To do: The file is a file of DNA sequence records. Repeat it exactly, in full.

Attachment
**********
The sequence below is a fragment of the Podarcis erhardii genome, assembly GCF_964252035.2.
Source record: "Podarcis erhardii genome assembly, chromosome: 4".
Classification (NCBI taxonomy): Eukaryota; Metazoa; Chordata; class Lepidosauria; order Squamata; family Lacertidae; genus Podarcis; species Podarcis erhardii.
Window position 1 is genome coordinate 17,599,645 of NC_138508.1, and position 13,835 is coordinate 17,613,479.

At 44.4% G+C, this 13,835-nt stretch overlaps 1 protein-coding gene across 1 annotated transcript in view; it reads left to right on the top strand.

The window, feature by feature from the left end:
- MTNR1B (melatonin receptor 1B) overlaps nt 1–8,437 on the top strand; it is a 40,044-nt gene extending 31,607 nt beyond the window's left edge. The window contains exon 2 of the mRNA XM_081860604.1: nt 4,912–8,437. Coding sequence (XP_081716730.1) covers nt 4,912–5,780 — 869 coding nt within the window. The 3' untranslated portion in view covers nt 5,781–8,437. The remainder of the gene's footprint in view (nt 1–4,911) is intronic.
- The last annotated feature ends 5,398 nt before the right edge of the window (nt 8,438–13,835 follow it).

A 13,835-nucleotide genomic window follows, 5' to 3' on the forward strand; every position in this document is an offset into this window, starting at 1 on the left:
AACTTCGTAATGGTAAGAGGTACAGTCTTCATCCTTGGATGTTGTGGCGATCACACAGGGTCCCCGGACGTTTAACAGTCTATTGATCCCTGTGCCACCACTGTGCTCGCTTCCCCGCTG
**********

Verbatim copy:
The sequence below is a fragment of the Podarcis erhardii genome, assembly GCF_964252035.2.
Source record: "Podarcis erhardii genome assembly, chromosome: 4".
Classification (NCBI taxonomy): Eukaryota; Metazoa; Chordata; class Lepidosauria; order Squamata; family Lacertidae; genus Podarcis; species Podarcis erhardii.
Window position 1 is genome coordinate 17,599,645 of NC_138508.1, and position 13,835 is coordinate 17,613,479.

At 44.4% G+C, this 13,835-nt stretch overlaps 1 protein-coding gene across 1 annotated transcript in view; it reads left to right on the top strand.

The window, feature by feature from the left end:
- MTNR1B (melatonin receptor 1B) overlaps nt 1–8,437 on the top strand; it is a 40,044-nt gene extending 31,607 nt beyond the window's left edge. The window contains exon 2 of the mRNA XM_081860604.1: nt 4,912–8,437. Coding sequence (XP_081716730.1) covers nt 4,912–5,780 — 869 coding nt within the window. The 3' untranslated portion in view covers nt 5,781–8,437. The remainder of the gene's footprint in view (nt 1–4,911) is intronic.
- The last annotated feature ends 5,398 nt before the right edge of the window (nt 8,438–13,835 follow it).

A 13,835-nucleotide genomic window follows, 5' to 3' on the forward strand; every position in this document is an offset into this window, starting at 1 on the left:
AACTTCGTAATGGTAAGAGGTACAGTCTTCATCCTTGGATGTTGTGGCGATCACACAGGGTCCCCGGACGTTTAACAGTCTATTGATCCCTGTGCCACCACTGTGCTCGCTTCCCCGCTG